At the top of his list has been the implementation of the City’s role in MAPS for Kids, which continues to keep its promise to renovate or rebuild every single building in the Oklahoma City Public School District, while also providing capital funding to the 23 other school districts that serve Oklahoma City.

    In 2007, the U.S. Conference of Mayors awarded Cornett the "City Livability Outstanding Achievement Award" for those efforts. Later that same year, Mayor Cornett led the charge to pass another initiative addressing school infrastructure in the inner city; amongst its elements are gymnasiums for every elementary school.

    Meanwhile, Oklahoma City has enjoyed one of the strongest economies in the nation under Mayor Cornett’s tenure.  In his first five years in office, over 72,000 new jobs were created in greater Oklahoma City.  In 2009 and 2010, a time of national recession, Oklahoma City consistently had the lowest unemployment in the nation.

    In his time as mayor, Cornett has repeatedly led the charge to promote a vision that the people of Oklahoma City have embraced.  

    When the City proposed that it invest in the State Fair facilities to remain the “horse show capital of the world” in 2004, the voters agreed. When the City proposed that it invest in our streets in 2007, the voters again agreed.  

    When Mayor Cornett proposed that Oklahoma City become major league for the first time, the fans turned out to support Oklahoma City’s new NBA team, and they voted to renovate the Ford Center in 2008.  Cornett's efforts to use sports as an economic development tool won him the Abe Lemons/Paul Hansen Award from Oklahoma City University in 2006, and the Ray Soldan Media Award from the Oklahoma Basketball Coaches Association in 2008.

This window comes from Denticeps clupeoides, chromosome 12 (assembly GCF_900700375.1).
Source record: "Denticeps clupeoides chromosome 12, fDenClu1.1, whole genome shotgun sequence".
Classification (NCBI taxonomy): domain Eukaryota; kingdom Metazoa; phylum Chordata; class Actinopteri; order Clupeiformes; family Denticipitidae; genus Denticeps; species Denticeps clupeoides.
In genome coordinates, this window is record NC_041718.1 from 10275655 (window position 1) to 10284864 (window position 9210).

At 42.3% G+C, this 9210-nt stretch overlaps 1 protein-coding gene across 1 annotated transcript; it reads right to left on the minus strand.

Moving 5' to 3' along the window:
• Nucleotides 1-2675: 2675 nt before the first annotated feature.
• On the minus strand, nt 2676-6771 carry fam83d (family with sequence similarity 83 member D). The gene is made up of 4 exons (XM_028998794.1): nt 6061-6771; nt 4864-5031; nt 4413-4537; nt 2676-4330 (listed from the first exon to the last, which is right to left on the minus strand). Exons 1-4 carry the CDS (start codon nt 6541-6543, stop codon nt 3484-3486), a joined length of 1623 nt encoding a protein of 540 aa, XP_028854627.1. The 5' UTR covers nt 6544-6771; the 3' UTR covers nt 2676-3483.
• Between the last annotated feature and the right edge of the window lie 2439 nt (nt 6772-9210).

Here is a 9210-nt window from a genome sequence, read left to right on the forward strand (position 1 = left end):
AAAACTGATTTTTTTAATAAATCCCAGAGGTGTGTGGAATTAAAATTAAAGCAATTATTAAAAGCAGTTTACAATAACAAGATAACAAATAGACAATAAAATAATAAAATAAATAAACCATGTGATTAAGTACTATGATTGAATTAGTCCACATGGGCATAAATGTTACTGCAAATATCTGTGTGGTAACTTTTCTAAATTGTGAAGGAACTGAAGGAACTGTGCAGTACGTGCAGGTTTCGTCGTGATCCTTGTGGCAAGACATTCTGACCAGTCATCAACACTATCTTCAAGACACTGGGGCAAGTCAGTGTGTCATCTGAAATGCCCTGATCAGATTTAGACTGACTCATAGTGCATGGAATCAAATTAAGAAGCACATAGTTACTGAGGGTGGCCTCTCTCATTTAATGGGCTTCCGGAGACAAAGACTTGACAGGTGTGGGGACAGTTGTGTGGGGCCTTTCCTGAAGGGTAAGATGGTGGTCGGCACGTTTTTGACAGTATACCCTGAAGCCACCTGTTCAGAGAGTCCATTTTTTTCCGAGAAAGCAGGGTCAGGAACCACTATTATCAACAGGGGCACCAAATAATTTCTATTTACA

In 2009, when Mayor Cornett led the charge to successfully pass MAPS 3, a visionary infrastructure program that will continue Oklahoma City’s momentum and economic growth through the next decade, the voters again approved.  

    At the same time, neither the City sales tax nor property tax rates have increased since Mayor Cornett took office.  

    Because of the vision exhibited time and again by the people of Oklahoma City since Mayor Cornett took office, the nation’s eyes are on America’s 29th-largest city like never before.  For this success, Mayor Cornett is quick to credit the people of Oklahoma City, his predecessors, the City Council, the City staff, and a business community that understands the importance of a working relationship with City Hall.

    Quality of Life
    Mayor Cornett has taken a personal interest in the health of his citizens.  

    On December 31, 2007, led by his own 42-pound weight loss, Cornett put Oklahoma City on a diet (, sparking a movement to change the culture of obesity in Oklahoma City.

    For those efforts, the Oklahoma State Medical Association awarded him the "Prevention in Practice" award, Blue Cross Blue Shield awarded him the "Rodney L. Huey, M.D. Memorial Champion of Oklahoma Health" award, the Oklahoma Fit Kids Coalition awarded him the "Public Official" award, the U.S. Conference of Mayors awarded him the "City Livability Outstanding Achievement Award,” and Fitness Magazine named him a “2010 Champion of Health and Fitness.”  In further recognition of those efforts, Cornett was a guest of the First Lady of the United States at the 2010 State of the Union.

    Personal                                                                                                                                                                  Cornett recently completed his MBA studies at the NYU Stern School of Business, where he specialized in management, entrepreneurship and leadership. Graduation exercises were held July 30, 2011, in New York City and Cornett was selected by his classmates to make remarks at the ceremony. In 2010, Cornett was named “Advertising Man of the Year” by the Oklahoma City Ad Club for his work with the Ackerman McQueen advertising agency.

    Cornett has three sons - Michael, Casey and Tristan.